ConAgra Foods (NYSE: CAG ) has had a wild ride over the past year. The company is experiencing falling sales of its frozen and shelf-stable packaged foods brands, and its expansion into new categories isn't taking hold as management had planned. ConAgra made a large acquisition in the past year that is proving to be far more costly than initially anticipated. These forces are combining to weigh on earnings, which has had an effect on the company's stock price.
Since the beginning of the year, ConAgra shares are down roughly 5%. Its performance is well below the broader market's. To illustrate, the S&P 500 Index is up about 8% this year, and it recently hit an all-time high.
But Foolish investors understand the value in buying low on a company in the early stages of a turnaround. Here's what ConAgra stock can offer you right now.
Earnings under pressure
ConAgra has encountered a slow-down for a few of its key brands. The three in particular that are suffering the most are Healthy Choice, Orville Redenbacher's, and Chef Boyardee. In ConAgra's recently concluded fiscal year, earnings declined to $315 million, representing a 60% drop versus the prior fiscal year.
Last quarter, total sales and diluted earnings per share fell by 2% and 8%, respectively, year over year. Management highlighted the Healthy Choice, Chef Boyardee, and Orville Redenbacher's brands as key reasons for the disappointing performance last quarter and in the fiscal year. Indeed, sales of ConAgra's main segment, consumer foods, fell 7%.
It's worth noting that the bulk of the earnings decline stemmed from a large writedown relating to its acquisition. ConAgra purchased RalCorp Holdings for $5 billion to boost its private-label brands. Higher-than-expected integration costs resulted in a huge impairment charge taken against earnings last quarter.
To be sure, poor sales of shelf-stable and packaged foods are hitting other companies in the industry as well. For example, Campbell Soup Company (NYSE: CPB ) registered flat sales last quarter and cut its full-year sales guidance. The company cites lagging consumer demand as the primary culprit, and in response, it will shake up its portfolio in the upcoming year. To that end, Campbell announced it will use organic ingredients in its flagship soup flavors to satisfy consumer preferences, which are increasingly shifting toward fresher ingredients.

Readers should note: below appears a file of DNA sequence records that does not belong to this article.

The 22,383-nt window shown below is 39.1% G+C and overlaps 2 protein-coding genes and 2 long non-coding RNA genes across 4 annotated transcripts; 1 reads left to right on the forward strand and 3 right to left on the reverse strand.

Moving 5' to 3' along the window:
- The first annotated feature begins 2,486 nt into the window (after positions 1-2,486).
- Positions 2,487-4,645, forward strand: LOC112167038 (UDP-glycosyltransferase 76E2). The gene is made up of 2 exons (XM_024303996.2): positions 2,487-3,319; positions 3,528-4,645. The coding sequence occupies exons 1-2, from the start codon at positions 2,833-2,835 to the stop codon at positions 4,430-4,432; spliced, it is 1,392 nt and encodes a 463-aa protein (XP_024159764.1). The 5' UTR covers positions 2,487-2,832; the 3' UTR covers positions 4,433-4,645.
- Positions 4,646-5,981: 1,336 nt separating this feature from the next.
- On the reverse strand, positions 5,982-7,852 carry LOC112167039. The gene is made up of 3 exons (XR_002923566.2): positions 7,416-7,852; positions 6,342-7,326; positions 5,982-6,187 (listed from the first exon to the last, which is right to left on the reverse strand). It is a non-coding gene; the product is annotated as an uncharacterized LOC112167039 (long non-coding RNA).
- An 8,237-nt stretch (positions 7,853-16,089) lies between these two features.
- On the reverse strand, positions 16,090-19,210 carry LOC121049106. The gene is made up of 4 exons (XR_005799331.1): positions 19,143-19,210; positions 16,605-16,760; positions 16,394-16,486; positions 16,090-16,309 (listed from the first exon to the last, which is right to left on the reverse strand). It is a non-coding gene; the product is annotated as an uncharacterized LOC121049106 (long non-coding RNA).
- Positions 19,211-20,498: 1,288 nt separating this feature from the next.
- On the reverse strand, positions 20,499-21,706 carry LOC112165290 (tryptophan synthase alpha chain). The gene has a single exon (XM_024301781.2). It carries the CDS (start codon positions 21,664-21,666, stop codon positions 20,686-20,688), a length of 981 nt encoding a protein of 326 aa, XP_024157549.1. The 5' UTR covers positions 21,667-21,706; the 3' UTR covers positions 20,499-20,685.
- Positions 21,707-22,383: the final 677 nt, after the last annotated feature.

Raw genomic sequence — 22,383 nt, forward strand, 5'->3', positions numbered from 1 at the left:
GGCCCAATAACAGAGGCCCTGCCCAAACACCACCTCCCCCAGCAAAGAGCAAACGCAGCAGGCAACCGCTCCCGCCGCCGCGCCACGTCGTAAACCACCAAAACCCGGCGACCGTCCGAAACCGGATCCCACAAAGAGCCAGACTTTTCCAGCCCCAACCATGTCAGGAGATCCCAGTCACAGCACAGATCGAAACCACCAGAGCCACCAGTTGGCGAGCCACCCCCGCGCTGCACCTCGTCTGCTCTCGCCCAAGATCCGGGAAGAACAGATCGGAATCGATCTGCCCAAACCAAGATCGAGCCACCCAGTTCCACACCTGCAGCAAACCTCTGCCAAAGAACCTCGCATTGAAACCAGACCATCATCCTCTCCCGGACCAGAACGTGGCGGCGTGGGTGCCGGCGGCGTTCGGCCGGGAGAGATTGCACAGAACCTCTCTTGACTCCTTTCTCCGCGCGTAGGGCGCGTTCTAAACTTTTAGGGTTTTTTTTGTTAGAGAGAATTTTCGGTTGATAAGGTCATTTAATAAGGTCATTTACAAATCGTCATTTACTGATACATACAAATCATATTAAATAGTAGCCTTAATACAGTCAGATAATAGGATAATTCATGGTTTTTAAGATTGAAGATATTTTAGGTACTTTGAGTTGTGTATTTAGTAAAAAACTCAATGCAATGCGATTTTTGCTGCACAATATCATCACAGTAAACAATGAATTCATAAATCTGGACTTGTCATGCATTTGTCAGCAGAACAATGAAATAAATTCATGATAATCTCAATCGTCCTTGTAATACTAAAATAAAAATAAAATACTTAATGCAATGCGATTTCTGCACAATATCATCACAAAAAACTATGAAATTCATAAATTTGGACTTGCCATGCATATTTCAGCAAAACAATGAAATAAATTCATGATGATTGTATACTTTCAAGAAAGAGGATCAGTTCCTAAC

Modest valuation and solid dividend
Working in ConAgra's favor are its valuation and strong dividend yield. Because of its poor share price performance, ConAgra is valued at just 13 times forward earnings. This is a significant discount to the market multiple, and implies that investors don't have high hopes for the company going forward. This could prove to be an attractive buying opportunity if ConAgra can reverse its sluggish sales and make progress in integrating Ralcorp.
In addition, ConAgra offers a solid 3.1% dividend yield. Despite its operating challenges, management recently reiterated its commitment to the dividend. Indeed, steady dividends are fairly typical in the food industry. People will always need to eat, which allows for enough profits to return cash to shareholders. Campbell Soup also pays a dividend yield, which stands at roughly 3%.
ConAgra has increased its dividend by about 5% compounded annually over the past five years. Plus, if ConAgra can execute its turnaround, there may be room for a dividend increase in the not-too-distant future. This is because the impairment charge taken against earnings was non-cash, and therefore did not affect cash flow.
In fiscal 2014, ConAgra generated $948 million in free cash flow and paid $421 million in dividends. That results in a free cash flow payout ratio of only 44%, which leaves a comfortable level of flexibility that could support a future dividend bump.
The Foolish conclusion
ConAgra performed poorly last year because of declines in its key packaged foods brands. Consumers are showing a desire for fresher foods instead of canned, shelf-stable, and frozen foods, and this is hurting ConAgra. In addition, its major acquisition to expand into private-label brands isn't going smoothly.
Nevertheless, ConAgra is a highly profitable company with a compelling valuation and above-average dividend yield. Management has vowed to cut costs and reverse its sales decline through new product innovations. This drives forecasts for high single-digit earnings growth over the next several years.
If the company can engineer its turnaround, now might be a good time to consider buying ConAgra Foods.
Your cable company is scared, but you can get rich
You know cable's going away. But do you know how to profit? There's $2.2 trillion out there to be had. Currently, cable grabs a big piece of it. That won't last. And when cable falters, three companies are poised to benefit. Click here for their names. Hint: They're not Netflix, Google, and Apple.